From the Field

Rohingya refugees in Bangladesh: Facts, FAQs, and how to help

Since Aug. 25, 2017, more than 740,000 people from Myanmar have fled to Bangladesh because of extreme violence in the northern part of Rakhine State on the country’s western Bay of Bengal coast. Most of the refugees identify as Rohingya, a Muslim minority ethnic group in predominantly Buddhist Myanmar. Flooding into camps near the town of Cox’s Bazar, they joined more than 200,000 people who fled to Bangladesh years earlier. About 55% of Rohingya refugees are children.

Aid agencies are struggling to adequately serve 1.2 million people who need assistance, including those in local communities. Many refugees brought little with them and are dependent on humanitarian aid for shelter, food, clothing, and healthcare. During the monsoon season from April to November, they face floods and landslides in flimsy shelters, which make poor conditions even worse.

Bring hope to refugee children.

History of Rohingya refugees

1948: After Burma’s independence from British rule, a Muslim rebellion erupts in Rakhine State, with people demanding equal rights and an autonomous area. The rebellion is eventually defeated.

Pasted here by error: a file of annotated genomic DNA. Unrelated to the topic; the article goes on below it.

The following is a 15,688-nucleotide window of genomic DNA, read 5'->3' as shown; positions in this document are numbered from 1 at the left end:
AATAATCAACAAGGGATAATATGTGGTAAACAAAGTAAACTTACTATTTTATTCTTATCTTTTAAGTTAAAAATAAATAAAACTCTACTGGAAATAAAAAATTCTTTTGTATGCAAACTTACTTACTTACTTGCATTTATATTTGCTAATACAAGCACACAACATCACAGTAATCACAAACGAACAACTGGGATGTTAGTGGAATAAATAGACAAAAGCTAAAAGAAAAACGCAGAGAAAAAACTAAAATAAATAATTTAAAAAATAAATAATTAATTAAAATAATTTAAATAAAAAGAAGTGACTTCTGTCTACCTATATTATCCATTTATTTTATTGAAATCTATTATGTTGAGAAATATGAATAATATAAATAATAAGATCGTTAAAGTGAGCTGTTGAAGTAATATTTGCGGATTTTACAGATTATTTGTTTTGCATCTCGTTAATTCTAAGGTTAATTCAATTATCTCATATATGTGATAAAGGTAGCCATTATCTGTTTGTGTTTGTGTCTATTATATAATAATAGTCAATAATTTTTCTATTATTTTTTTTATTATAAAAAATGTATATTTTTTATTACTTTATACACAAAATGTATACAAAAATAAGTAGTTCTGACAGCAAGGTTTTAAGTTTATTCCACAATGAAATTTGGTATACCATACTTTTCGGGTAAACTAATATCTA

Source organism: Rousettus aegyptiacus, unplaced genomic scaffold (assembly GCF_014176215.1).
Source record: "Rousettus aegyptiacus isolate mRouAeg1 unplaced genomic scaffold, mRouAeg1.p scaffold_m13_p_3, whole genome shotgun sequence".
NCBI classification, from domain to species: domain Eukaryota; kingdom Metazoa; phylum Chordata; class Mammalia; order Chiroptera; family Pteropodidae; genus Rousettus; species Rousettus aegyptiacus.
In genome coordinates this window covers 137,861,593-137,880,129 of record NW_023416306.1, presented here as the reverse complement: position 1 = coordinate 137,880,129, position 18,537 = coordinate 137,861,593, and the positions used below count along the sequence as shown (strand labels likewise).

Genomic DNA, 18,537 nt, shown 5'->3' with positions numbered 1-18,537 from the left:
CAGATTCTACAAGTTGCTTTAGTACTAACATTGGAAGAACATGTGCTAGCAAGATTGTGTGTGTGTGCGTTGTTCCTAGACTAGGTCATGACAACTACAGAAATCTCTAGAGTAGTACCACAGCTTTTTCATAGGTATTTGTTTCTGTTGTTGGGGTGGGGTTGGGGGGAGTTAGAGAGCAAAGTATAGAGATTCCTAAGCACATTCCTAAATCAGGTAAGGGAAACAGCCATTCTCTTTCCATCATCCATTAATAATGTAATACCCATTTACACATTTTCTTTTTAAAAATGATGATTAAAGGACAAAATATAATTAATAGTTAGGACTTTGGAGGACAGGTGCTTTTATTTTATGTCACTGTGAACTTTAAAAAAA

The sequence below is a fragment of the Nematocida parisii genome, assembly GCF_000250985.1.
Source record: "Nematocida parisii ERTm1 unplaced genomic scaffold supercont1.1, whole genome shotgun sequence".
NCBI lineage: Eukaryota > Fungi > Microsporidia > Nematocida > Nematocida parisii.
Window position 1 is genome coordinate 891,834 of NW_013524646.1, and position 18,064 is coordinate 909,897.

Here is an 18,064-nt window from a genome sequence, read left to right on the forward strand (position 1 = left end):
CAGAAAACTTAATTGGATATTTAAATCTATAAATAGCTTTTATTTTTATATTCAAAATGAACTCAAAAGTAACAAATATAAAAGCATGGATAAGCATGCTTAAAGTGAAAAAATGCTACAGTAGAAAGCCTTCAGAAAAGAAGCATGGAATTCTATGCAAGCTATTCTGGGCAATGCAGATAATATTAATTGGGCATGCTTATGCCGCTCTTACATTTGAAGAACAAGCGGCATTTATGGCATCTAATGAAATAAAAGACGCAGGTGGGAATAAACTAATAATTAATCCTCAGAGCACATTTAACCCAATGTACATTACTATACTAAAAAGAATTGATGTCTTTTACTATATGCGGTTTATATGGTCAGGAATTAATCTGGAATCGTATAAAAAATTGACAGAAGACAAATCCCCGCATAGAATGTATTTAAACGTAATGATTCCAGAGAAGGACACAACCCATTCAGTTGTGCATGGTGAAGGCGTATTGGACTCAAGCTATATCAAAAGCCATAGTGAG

1962: Military rule begins in Burma.

1977 to 1978: Some 200,000 ethnic Muslims identifying as Rohingya flee to refugee camps in Bangladesh.

1982: A new citizenship law identifies 135 national ethnic groups, excluding the Rohingya — effectively rendering them stateless.

1989 to 1991: A military crackdown follows a popular uprising. Burma is renamed Myanmar. An additional 250,000 refugees flee to Bangladesh.

1992: The Myanmar and Bangladesh governments agree to repatriate refugees. Hundreds of thousands of people return to Myanmar over several years.

2003: Two of 20 refugee camps remain in Bangladesh. U.N. studies show widespread malnutrition in the camps.

2012: Religious violence flares in Rakhine, leaving many people homeless. More than 100,000 people flee to Malaysia.

2014: In Myanmar’s first census in 30 years, the Rohingya are still not included as an ethnic group.

2016: A military crackdown follows an attack on a border post in which police offers were killed. During the crackdown, about 87,000 people fled to Bangladesh.

2017: Fleeing Myanmar